On This Date in History World War I essentially began on this date in 1914 with the assassination of Austrian Archduke Franz Ferdinand. He and his wife Sofie were visiting Sarajevo, Bosnia. I believe he was there in an effort to help negotiate differences between Austrians and Serbians. It seems destiny doomed him. First, his car was bombed by a Serbian nationalist who tossed the bomb at the car. Ferdinand deflected the bomb and it exploded with just some shrapnel injuring Sofie. No matter….he kept going. He gave a speech, chastised the Mayor of Sarajevo for the unfriendly welcome and ordered his driver to take the couple to a hospital. The driver took a wrong turn and ended up on a street named for Ferdinand’s father, Franz Joseph. The driver realized the mistake and stopped the car to turn around. It just happens that Gavrillo Princip was on that street. He was another Serb nationalist who saw his fortune and pulled a pistol and shot the royal couple. So, the Serb plan failed but fate helped them reach their objective. There was no proof that the Serbian government was involved but after several weeks, the Austrian army invaded anyway and the war was on.
You probably didn’t know all of this because the Great War is not adequately covered in high school history. It was a huge conflict that shaped the 20th century. It’s a crime that educators generally ignore it. So, how did this conflict grow? Silly alliances. In his farewell address, George Washington had warned the United States against getting into foreign alliances, partially for this reason. Austria Hungary had a deal with Germany and Italy that is one was attacked all would be considered attacked. Serbia had a deal with Russia. Russia had a deal with France. France had a deal with Britain. Historian John Keegan says that had Austria acted unilaterally against Serbia, it wouldn’t have triggered the war. But because it delayed and got Germany’s endorsement, all the dominoes fell. The belligerent countries really didn’t have too much of a beef with each other but felt compelled by alliances to act. The result was the ruin of Europe, over 20 million killed and the seed sown for the rise of Hitler and World War II.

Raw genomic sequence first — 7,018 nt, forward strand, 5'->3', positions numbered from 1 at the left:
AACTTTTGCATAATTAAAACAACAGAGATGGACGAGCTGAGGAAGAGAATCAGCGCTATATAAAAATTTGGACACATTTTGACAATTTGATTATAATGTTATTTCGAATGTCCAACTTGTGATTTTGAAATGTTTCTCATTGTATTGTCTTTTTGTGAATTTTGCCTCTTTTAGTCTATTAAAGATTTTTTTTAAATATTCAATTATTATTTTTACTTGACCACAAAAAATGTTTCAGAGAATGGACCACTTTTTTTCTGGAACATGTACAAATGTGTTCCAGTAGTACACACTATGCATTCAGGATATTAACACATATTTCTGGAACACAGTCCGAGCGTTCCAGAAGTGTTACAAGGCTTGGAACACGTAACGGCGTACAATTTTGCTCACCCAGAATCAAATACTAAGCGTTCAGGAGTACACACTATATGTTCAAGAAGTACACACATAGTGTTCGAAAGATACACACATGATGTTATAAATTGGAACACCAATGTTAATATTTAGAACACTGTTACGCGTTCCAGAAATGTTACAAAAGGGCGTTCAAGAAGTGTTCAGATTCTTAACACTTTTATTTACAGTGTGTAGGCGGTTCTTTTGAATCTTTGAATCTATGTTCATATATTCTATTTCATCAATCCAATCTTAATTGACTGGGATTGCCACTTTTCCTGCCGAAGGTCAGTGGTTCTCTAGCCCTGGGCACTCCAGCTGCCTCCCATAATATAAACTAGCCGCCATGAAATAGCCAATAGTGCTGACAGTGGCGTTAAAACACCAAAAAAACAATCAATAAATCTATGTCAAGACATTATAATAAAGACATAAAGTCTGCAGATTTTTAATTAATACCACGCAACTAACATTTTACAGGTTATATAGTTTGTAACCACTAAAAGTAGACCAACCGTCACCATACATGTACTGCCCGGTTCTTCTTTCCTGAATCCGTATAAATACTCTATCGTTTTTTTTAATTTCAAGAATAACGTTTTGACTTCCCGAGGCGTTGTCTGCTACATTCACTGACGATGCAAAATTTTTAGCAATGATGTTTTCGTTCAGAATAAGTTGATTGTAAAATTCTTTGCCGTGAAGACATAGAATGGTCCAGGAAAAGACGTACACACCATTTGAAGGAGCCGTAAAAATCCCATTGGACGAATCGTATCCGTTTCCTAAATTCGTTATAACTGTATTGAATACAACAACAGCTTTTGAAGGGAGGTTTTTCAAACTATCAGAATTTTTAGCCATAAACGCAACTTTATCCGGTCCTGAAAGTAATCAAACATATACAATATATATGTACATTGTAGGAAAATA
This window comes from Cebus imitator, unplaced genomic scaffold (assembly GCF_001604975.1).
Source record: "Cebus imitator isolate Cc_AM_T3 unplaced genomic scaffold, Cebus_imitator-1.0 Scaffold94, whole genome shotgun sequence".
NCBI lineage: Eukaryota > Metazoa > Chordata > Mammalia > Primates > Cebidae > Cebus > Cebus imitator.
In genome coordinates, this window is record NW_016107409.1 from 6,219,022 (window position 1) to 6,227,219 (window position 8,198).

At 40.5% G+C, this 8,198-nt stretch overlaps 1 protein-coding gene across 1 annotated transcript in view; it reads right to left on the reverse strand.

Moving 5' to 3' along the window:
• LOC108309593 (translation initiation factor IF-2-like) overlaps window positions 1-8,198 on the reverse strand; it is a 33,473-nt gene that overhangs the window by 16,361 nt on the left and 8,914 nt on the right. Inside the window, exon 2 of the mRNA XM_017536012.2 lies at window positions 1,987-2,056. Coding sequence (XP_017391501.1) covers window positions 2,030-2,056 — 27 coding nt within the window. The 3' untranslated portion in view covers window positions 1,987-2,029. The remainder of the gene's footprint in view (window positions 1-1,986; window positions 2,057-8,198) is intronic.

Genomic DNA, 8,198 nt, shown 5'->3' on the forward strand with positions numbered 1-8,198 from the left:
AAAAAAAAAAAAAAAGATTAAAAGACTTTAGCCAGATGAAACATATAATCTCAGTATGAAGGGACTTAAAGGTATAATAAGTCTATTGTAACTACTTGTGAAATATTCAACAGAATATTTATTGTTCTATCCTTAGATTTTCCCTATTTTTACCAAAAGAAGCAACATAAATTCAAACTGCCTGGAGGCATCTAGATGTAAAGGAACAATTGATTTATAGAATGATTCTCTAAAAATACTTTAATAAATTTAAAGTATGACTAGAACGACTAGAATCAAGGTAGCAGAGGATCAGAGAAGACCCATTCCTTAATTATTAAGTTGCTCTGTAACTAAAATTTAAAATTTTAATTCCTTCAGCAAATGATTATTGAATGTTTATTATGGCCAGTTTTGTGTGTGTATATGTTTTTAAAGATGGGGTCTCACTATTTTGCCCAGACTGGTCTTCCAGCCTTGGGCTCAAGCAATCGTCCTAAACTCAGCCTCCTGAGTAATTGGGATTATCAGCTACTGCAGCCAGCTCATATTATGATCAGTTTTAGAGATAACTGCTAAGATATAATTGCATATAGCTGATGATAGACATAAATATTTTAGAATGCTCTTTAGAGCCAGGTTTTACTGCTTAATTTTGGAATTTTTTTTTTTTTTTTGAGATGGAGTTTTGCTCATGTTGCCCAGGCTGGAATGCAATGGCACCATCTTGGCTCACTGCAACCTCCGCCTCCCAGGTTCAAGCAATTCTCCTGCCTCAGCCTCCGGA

Washington was a pretty smart guy and his farewell address offers other interesting bits of advice we would be wise to follow. One thing that jumped out at me when I re-read the address was his opinion regarding the importance of religion in public discourse. It may surprise you.